Whipps Cross victory
by a unison member
After a ten year struggle, involving three rounds of strike action, a significant victory has been won for contracted out workers at Whipps Cross Hospital in East London. The group of mainly low paid ancillary workers involved are employed by Initial and include domestics, porters and switchboard staff at the hospital. Their low pay and poor conditions typified what has been called the two tier workforce. Outside of national agreements and bargaining they are amongst the staff who have been the victims of privatisation. As the private sector contractors seek to maximise profit from their contracts it is the pay and conditions of the workers which come under attack.
The significance of the victory is that for many years as contracting out has proceeded groups of workers lost to the private sector have also fallen out of union membership and activity. This dispute demonstrates that doesn’t need to be so.
Amongst the gains are pay increases from £5.52 per hour up to £7.47, including London Weighting. They'll now have full rights to sick pay and increased annual leave with a new minimum of 27 days. And those who work in excess of 37 hours a week will have a 37.5-hour week without of loss of pay.
The fundamentals of the award had been won in a dispute in 2003 but it has taken eight days of strike action over this summer to see it implemented. The determined work of the local branch is an excellent example to all.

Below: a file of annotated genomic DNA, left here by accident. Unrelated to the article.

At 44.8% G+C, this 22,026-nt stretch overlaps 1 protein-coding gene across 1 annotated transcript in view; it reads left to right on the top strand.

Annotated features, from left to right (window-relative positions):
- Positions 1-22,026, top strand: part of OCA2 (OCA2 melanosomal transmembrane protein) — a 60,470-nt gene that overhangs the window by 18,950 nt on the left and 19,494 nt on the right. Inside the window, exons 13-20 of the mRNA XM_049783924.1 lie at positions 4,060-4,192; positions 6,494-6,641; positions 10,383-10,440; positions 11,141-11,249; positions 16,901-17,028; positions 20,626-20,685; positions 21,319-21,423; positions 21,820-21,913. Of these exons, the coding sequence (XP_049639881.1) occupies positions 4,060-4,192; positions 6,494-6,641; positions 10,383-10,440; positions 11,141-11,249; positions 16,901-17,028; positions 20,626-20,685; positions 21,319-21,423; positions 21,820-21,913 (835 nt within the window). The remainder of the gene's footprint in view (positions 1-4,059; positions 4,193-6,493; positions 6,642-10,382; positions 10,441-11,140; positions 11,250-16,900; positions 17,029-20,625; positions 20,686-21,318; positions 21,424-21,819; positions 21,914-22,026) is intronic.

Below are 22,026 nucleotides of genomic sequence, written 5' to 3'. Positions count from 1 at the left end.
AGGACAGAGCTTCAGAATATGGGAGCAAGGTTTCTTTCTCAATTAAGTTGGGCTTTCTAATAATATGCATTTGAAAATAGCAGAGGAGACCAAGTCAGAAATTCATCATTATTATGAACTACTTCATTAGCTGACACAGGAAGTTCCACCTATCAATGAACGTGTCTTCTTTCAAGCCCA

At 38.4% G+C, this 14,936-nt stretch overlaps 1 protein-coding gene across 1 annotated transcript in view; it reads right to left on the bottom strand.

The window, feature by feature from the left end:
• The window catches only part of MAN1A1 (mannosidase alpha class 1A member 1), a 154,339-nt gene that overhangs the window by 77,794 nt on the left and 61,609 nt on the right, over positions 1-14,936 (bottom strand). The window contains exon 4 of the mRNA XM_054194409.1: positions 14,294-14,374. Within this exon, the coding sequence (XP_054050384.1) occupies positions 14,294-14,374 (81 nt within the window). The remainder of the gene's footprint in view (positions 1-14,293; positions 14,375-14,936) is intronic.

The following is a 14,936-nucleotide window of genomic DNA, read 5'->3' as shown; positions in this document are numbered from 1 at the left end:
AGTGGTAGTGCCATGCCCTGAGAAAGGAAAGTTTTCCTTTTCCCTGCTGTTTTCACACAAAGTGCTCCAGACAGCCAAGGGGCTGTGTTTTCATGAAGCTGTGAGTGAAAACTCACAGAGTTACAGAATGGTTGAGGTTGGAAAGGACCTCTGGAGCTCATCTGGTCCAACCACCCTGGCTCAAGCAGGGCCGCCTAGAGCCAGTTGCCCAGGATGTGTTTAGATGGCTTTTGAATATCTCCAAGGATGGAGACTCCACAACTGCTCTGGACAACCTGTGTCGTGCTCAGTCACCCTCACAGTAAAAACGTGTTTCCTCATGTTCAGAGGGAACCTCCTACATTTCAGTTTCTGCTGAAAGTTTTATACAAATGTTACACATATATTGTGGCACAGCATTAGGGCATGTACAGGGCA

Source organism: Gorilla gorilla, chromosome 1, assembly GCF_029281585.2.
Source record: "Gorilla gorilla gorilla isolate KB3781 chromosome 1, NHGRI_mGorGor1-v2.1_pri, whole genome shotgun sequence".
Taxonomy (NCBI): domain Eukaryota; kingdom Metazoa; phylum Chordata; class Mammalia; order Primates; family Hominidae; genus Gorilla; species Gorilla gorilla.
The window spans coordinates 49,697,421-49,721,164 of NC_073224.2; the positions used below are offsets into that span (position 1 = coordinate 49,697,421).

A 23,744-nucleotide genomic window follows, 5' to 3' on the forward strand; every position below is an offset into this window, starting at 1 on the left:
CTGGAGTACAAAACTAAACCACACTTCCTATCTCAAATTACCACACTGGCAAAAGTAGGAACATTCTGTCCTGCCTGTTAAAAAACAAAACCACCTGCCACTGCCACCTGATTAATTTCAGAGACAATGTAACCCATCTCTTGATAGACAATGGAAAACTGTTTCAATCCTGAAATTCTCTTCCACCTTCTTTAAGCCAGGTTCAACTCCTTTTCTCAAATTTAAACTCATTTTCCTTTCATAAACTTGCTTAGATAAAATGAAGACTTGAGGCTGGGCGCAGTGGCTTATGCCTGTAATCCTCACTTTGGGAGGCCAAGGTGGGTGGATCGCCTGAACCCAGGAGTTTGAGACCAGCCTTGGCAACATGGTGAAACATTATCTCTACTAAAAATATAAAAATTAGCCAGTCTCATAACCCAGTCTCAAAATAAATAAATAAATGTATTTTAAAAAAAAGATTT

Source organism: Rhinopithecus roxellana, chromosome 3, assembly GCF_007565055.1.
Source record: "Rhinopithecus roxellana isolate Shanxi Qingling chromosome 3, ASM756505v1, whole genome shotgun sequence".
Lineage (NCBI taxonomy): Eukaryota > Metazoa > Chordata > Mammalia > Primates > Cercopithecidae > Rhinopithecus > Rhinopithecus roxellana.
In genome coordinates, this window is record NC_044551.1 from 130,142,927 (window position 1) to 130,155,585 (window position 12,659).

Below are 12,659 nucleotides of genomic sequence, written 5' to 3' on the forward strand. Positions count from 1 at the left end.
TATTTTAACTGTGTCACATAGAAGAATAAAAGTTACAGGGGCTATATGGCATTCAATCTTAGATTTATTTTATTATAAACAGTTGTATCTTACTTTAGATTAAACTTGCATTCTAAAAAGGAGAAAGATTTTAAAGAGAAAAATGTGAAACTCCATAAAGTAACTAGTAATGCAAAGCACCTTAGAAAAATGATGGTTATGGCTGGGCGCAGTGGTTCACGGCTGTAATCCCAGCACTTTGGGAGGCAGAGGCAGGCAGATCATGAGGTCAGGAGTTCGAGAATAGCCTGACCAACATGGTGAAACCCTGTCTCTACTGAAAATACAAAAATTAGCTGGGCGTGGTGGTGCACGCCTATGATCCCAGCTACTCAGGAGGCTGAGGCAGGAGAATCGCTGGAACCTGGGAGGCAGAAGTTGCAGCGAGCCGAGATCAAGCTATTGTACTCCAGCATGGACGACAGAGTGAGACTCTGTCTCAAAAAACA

Save Leeds Primary Care
Set up only a few weeks Leeds Save Primary Care Group staged a very successful lobby of the PCT’s consultation at the Civic Hall last week.
The current consultation by Leeds PCT over the future of four GP practices brings into the heart of the city’s health service the threat of privatisation. Leeds Save Primary Group had been set up to monitor the consultation exercise and argue for a continued commitment to a publicly owned, funded and controlled NHS. A coalition of health professionals and community activists Leeds SPG had been attending and petitioning most of the consultation meetings.
To date the official consultation process has attracted very few people to its public events. This in itself is cause for concern. The recent Appeal Court ruling on the case of North Derbyshire PCT and its failure to consult properly when awarding a contact to multinational United Healthcare has demonstrated the need for full and thorough consultation. Already the PCT has changed the nature of the consultations from the promised public meetings to drop in events. Such campaigns are important as its estimated that by the end of the year one third of PCTs across the country will be carrying out such consultations.
40 people attended this most recent event with banners and a big NHS symbol divided up into pieces labelled with the names of the private companies who are taking it over. After leafleting and petitioning the passers by and gaining some more support the Campaign then went and occupied the council chamber were the consultation was being held. The PCT staff were then able to see the level of support for a publicly controlled NHS and more people than at all their previous ‘consultations’ all at once.